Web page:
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"Fiscal cliff' deal rests with two old negotiating partners: Biden and McConnell

As the hours wind down before the so-called "fiscal cliff" deadline, it appears that the fate of the nation's economy is in the hands of two players who have been left out of negotiations until the 11th hour: Senate Minority Leader Mitch McConnell, R-Ky., and Vice President Joe Biden.

After Senate Majority Leader Harry Reid, D-Nev., delayed a promised counter-proposal Sunday, McConnell aired his frustrations publicly saying that he is willing to negotiate but needed a "dance partner." He reached out to Biden Sunday afternoon to fill out his dance card.

President Obama left the task to working out a deal to Reid and McConnell after a Friday afternoon meeting at the White House and both sounded optimistic that they could reach a deal. They have worked together in leadership for more than a decade and they both understand the difficulties of maintaining good faith while respecting the wishes of their divergent caucuses.

"I think they both recognize and respect these skills in each other. They keep their word to each other," a former top aide to Reid told "They're both consummate dealmakers," the aide added. Proof is that in this polarized environment, most items that come to the Senate floor - especially if it passes - requires compromise and agreement between Reid and McConnell.

But the environment is indeed polarized and Reid and McConnell have been sparring over what seems would be the most simple legislation to the most complex. The Senate has been stalemated over judicial nominations to funding bills. Now, the two are at odds over Reid's threat to change the Senate rules to make it more difficult to filibuster - or block legislation.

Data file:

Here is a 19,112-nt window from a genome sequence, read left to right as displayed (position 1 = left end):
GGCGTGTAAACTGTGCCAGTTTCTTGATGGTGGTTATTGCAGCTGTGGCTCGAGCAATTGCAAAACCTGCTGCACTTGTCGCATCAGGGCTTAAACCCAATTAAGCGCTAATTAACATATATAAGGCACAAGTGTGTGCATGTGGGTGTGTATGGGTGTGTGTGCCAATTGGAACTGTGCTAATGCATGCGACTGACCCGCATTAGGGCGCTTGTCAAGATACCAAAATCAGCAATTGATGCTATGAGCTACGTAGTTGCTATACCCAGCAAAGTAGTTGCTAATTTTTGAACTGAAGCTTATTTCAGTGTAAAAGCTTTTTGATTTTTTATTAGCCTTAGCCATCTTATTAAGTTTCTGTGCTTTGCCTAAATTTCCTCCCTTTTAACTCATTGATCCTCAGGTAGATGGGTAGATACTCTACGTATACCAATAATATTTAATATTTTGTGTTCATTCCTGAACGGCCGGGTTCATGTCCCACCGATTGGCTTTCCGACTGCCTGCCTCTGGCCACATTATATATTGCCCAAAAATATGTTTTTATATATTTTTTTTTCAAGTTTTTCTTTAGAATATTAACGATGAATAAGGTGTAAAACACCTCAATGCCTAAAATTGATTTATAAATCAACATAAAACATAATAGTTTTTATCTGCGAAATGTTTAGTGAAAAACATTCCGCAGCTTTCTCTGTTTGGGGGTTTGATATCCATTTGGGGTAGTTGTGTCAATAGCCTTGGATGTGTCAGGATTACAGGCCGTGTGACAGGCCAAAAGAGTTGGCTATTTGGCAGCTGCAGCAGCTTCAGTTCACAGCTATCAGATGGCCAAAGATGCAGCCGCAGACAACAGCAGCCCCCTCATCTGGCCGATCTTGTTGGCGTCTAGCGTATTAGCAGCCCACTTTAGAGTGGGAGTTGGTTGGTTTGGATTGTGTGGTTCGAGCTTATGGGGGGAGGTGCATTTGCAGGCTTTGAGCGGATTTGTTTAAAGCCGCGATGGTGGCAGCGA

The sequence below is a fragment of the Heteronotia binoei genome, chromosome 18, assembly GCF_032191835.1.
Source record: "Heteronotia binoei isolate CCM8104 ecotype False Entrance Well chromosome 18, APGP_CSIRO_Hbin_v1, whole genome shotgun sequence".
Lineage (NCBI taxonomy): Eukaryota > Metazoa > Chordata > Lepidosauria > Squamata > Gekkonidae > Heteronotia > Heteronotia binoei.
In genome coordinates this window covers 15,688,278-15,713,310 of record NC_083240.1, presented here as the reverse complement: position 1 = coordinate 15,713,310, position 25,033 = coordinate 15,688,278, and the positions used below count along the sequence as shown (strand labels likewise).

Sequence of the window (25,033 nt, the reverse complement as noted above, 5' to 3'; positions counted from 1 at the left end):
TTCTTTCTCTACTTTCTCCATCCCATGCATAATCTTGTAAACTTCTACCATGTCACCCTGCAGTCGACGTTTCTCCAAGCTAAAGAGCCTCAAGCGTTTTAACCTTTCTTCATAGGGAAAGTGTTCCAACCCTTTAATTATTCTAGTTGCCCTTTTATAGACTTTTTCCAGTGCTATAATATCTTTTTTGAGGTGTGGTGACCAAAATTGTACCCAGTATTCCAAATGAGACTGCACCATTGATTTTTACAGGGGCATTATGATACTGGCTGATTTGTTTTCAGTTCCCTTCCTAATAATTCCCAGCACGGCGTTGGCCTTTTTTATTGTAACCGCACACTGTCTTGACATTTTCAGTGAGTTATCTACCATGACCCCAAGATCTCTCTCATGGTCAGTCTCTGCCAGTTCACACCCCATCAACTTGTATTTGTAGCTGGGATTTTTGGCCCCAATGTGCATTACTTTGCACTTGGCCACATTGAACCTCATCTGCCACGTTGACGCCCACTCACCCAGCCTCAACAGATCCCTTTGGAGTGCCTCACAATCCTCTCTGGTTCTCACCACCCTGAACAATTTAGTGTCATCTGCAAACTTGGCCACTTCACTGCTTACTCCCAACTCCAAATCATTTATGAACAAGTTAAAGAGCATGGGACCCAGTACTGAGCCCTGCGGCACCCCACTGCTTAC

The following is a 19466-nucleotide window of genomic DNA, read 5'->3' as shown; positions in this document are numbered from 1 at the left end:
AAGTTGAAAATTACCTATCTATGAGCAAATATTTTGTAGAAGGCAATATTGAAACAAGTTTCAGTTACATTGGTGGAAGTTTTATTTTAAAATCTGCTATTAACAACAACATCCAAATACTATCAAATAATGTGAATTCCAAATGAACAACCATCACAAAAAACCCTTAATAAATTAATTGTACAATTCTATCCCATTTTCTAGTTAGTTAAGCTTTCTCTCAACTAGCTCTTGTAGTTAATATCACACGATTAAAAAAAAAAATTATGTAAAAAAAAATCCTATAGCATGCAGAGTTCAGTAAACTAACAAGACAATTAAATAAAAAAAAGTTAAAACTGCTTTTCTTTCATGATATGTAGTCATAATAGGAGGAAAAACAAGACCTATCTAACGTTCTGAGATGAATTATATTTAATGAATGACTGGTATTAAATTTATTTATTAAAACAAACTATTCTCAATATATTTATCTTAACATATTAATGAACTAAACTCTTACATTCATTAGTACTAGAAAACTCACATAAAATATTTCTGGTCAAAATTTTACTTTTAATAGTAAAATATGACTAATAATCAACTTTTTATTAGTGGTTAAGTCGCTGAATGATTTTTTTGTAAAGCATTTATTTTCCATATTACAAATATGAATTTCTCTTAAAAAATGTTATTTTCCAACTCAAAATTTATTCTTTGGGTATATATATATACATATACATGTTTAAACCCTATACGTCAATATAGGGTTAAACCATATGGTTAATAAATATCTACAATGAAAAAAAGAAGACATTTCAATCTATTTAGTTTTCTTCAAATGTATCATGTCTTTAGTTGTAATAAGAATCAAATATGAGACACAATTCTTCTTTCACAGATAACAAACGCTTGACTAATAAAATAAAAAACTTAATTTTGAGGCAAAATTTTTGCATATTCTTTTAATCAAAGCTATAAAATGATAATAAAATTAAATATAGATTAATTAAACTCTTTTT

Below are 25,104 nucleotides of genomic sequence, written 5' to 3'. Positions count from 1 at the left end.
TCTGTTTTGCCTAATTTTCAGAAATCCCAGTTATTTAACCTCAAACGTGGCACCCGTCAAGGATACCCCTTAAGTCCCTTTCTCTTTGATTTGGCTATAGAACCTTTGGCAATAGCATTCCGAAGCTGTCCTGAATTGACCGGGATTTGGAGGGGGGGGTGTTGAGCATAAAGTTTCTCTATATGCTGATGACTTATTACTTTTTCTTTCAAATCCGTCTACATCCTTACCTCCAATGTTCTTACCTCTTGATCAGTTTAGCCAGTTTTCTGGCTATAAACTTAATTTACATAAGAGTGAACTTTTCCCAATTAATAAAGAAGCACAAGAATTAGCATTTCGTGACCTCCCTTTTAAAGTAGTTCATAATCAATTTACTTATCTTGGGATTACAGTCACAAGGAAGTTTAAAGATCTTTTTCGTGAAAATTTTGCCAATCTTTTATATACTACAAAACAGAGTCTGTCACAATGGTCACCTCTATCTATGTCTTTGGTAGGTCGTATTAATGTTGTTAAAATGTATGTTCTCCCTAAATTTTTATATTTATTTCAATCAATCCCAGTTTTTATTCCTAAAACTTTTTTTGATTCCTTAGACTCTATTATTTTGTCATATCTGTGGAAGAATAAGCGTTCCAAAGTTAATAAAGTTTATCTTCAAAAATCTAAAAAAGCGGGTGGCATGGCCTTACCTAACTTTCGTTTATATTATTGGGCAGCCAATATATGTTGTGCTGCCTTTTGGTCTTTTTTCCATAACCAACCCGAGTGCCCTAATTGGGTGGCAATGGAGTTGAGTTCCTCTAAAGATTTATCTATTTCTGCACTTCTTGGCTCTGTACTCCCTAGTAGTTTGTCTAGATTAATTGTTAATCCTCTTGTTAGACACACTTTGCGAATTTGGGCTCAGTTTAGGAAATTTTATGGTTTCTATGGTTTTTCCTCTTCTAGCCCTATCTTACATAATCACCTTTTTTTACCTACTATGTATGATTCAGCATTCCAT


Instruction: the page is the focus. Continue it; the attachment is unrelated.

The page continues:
Thus negotiations over the "fiscal cliff" have proved difficult for the two leaders. That prompted McConnell to reach out to a familiar negotiating partner: Biden.

The Biden-McConnell duo makes a lot of sense but at the same time defies the odds. As minority leader, McConnell has little control of what passes the legislative body. He has much greater ability to block what the majority party is trying to push through. And as vice president, Biden must defer to the president. He is, after all, second in command.

But the two have a long history.

They served in the Senate together for 25 years. McConnell backed one of Biden's biggest accomplishments voting for the 1994 crime bill that included the assault weapons ban (a bill that has been back in the news following the mass shooting in Newtown, Conn.)

Their relationship seems to go beyond their ability to negotiate; it is a relationship of mutual respect. McConnell invited Biden to be a featured speaker at the University of Louisville last year and introduced Biden as someone who is "almost impossible not to like."

But more recently, McConnell and Biden's roles have become more prominent, stepping up to finalize what Mr. Obama and House Speaker John Boehner, R-Ohio, had been unable to accomplish.. When the American economy was on the brink of catastrophe after Congress was unable to come to an agreement on lifting the debt ceiling in August 2011, it was the two longtime legislators who sealed the deal. They finalized the details, ironically, that led to the automatic $1.2 trillion of across-the-board spending cuts to defense and non-defense programs that are set to go into effect Wednesday. Bringing in Biden to talk with McConnell was considered the administration's "last play," according to Politico.

The other time the economy was on the brink, in December 2010, when tax rates for all Americans were set to increase to pre- Bush levels, it was McConnell and Biden who worked together to come up with the two year extension (which expire tonight). "They didn't use [Biden] soon enough," said former Sen. Judd Gregg, R-N.H. in 2011. "That was one of their problems."

As Biden and McConnell negotiated an extension of the Bush-era tax rates and attempt to deal with the spending cuts - both of which exist thanks to their previous deals - perhaps they can be blamed for two of the major pillars of the "fiscal cliff" that Congress is working to avert. But if past is prologue, they have also proven that they are capable of coming up a deal to avoid - or at least postpone - the latest crisis.

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